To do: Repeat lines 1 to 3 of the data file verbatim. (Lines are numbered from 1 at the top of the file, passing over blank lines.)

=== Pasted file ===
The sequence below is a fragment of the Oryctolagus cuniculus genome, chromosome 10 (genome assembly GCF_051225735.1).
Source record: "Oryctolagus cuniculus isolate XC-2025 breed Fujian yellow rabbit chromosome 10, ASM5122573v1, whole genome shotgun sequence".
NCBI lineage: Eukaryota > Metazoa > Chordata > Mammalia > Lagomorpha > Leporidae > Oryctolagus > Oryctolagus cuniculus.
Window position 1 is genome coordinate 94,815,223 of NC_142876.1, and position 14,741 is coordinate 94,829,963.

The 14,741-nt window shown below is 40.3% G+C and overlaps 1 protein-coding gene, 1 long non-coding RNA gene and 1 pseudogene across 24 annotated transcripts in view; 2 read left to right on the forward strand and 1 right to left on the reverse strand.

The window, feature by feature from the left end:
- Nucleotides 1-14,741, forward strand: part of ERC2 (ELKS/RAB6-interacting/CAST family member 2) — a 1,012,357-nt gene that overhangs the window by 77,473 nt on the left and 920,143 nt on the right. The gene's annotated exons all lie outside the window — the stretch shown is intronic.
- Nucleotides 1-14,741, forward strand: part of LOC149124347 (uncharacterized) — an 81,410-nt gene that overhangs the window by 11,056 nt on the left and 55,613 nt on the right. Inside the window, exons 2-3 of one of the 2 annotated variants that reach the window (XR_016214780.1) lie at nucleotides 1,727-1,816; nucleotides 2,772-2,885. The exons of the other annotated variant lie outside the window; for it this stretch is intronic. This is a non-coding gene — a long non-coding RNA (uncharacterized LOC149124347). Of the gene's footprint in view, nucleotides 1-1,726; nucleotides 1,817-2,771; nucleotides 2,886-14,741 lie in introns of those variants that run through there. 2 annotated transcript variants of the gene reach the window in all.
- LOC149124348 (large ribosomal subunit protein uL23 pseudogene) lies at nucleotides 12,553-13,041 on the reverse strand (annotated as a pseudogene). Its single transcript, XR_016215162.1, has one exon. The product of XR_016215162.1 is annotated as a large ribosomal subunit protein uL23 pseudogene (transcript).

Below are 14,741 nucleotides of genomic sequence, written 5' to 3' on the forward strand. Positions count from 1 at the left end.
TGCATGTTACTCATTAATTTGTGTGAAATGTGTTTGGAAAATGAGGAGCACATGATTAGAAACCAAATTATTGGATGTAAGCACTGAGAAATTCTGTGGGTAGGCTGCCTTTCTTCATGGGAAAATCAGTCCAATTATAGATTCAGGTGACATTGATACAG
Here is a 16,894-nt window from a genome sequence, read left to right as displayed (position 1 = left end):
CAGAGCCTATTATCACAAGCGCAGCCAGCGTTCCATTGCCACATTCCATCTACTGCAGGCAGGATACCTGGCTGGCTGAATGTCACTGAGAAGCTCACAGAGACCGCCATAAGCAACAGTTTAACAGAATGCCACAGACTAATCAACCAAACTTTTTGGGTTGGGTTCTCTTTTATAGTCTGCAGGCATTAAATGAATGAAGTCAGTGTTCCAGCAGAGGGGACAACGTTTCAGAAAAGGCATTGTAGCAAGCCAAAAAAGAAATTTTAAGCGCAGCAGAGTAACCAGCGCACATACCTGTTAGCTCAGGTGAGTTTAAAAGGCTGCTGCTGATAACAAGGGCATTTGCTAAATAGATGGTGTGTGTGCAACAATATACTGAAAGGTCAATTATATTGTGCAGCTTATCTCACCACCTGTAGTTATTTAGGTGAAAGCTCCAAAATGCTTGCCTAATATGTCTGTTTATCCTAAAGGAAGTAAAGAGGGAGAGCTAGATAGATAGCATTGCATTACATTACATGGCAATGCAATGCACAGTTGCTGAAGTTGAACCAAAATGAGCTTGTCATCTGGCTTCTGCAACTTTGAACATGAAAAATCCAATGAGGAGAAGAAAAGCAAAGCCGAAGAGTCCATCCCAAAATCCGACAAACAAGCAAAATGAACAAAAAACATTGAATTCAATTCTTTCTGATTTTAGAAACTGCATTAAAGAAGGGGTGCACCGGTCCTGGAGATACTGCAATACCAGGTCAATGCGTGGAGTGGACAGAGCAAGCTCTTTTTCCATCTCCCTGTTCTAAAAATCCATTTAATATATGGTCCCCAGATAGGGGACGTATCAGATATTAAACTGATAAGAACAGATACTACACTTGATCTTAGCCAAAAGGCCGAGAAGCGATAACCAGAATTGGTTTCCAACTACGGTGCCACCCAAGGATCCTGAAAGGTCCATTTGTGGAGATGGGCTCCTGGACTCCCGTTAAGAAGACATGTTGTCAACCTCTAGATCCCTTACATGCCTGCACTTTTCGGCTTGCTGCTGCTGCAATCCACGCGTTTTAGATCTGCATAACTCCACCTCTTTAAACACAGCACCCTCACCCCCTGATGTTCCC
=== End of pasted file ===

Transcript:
The sequence below is a fragment of the Oryctolagus cuniculus genome, chromosome 10 (genome assembly GCF_051225735.1).
Source record: "Oryctolagus cuniculus isolate XC-2025 breed Fujian yellow rabbit chromosome 10, ASM5122573v1, whole genome shotgun sequence".
NCBI lineage: Eukaryota > Metazoa > Chordata > Mammalia > Lagomorpha > Leporidae > Oryctolagus > Oryctolagus cuniculus.